WINNIPEG — Manitoba's Crown-owned energy utility is now forecasting a deficit because of ongoing dry conditions.
Manitoba Hydro says it is anticipating a loss of between $190 million and $200 million for the fiscal year that ends in March, down from a break-even projection three months ago.
The utility says low water levels are affecting its ability to sell surplus energy on the spot market, although firm export sales and domestic demand will be met.
Manitoba Hydro has been seeking regular rate increases to help service billions of dollars in debt racked up in the last 15 years as it built new dams and a major transmission line.
The provincial government was planning to set rate hikes of 2.5 per cent a year for three years, but withdrew the required bill from the legislature.
The utility says it is planning to apply to the Public Utilities Board — the province's regulatory agency — for new rates.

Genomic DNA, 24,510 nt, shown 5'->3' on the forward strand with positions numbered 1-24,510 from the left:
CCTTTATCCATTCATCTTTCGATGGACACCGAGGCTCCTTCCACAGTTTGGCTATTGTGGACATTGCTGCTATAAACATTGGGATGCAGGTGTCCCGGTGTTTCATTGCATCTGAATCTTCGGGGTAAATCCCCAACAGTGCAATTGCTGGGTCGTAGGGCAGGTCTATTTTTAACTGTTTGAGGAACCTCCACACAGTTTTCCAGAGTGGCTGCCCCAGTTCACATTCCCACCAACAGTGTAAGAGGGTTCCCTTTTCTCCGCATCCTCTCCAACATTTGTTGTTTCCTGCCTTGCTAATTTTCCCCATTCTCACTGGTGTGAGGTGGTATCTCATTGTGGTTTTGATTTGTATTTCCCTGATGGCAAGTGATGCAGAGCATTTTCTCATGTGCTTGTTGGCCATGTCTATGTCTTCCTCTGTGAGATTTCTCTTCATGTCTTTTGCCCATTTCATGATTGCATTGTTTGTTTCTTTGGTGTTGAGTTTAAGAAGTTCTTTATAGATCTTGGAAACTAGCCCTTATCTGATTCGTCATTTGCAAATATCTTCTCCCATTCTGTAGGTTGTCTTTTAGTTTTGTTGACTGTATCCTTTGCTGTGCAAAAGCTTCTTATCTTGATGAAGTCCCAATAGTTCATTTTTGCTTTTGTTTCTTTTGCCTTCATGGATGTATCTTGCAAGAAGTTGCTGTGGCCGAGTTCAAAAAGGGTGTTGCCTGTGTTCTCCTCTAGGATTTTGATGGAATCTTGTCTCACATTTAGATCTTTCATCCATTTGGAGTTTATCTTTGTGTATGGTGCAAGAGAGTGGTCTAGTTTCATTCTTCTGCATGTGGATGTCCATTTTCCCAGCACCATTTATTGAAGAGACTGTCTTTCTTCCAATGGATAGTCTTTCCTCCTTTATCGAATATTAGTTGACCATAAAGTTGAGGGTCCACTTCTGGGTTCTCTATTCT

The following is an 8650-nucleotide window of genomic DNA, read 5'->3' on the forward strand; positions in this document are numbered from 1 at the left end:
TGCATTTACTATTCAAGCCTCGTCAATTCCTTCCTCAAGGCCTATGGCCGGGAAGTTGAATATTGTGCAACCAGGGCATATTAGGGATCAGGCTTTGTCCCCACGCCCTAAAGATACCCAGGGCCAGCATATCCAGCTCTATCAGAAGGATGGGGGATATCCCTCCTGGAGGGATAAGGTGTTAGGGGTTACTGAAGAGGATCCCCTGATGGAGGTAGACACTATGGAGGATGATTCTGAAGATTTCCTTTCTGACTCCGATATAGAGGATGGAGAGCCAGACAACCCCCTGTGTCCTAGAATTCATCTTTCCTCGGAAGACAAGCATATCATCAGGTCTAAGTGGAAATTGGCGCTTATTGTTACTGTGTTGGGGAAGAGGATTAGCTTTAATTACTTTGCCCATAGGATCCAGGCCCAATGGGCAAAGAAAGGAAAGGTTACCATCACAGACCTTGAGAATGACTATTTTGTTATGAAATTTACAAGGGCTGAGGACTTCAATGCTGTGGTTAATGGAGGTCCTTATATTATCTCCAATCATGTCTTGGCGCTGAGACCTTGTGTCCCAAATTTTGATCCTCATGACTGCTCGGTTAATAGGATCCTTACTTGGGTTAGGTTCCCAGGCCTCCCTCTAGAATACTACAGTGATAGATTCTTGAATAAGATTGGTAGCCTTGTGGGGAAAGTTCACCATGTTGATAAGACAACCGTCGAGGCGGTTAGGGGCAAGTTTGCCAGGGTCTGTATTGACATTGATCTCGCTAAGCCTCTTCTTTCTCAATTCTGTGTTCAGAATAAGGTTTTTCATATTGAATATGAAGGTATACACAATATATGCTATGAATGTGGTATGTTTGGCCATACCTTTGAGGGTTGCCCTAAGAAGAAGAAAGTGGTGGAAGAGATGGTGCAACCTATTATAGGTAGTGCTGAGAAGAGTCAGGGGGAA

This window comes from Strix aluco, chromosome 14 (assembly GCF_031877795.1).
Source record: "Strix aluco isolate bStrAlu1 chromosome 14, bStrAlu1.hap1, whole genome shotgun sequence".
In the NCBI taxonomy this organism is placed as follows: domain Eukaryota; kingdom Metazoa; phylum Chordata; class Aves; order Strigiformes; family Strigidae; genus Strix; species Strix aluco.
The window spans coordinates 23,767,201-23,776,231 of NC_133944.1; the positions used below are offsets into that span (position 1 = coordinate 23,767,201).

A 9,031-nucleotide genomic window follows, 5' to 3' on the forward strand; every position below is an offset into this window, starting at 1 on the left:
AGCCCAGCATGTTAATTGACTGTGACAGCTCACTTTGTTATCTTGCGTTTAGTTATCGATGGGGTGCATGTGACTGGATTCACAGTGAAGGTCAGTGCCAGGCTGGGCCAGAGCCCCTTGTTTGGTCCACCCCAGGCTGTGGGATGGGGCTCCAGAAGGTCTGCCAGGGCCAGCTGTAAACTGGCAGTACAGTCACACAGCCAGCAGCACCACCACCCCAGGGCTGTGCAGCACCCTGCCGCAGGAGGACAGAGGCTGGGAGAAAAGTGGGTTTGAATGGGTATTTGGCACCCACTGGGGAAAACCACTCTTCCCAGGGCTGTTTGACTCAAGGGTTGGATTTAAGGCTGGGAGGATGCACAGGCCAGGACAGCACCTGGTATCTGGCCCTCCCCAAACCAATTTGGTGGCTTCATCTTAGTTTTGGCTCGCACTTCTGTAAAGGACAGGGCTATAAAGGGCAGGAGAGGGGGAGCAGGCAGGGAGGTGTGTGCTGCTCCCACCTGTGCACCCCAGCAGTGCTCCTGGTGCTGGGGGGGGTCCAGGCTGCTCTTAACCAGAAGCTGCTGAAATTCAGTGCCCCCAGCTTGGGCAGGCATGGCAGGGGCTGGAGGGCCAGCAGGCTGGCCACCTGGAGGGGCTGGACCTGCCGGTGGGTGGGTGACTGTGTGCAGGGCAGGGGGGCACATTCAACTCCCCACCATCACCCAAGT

"Manitoba Hydro is in the process of preparing a rate application which it will file with the P.U.B. in November," the Crown corporation wrote in its second quarter report.
"The revised forecast continues a trend noted in the Corporation’s first quarter report issued in September, highlighting the impact that current drought is having on the utility’s finances as lower water flows impact its' ability to sell surplus energy on spot markets in both the United States and Canada."
This report by The Canadian Press was first published Nov. 10, 2021
The Canadian Press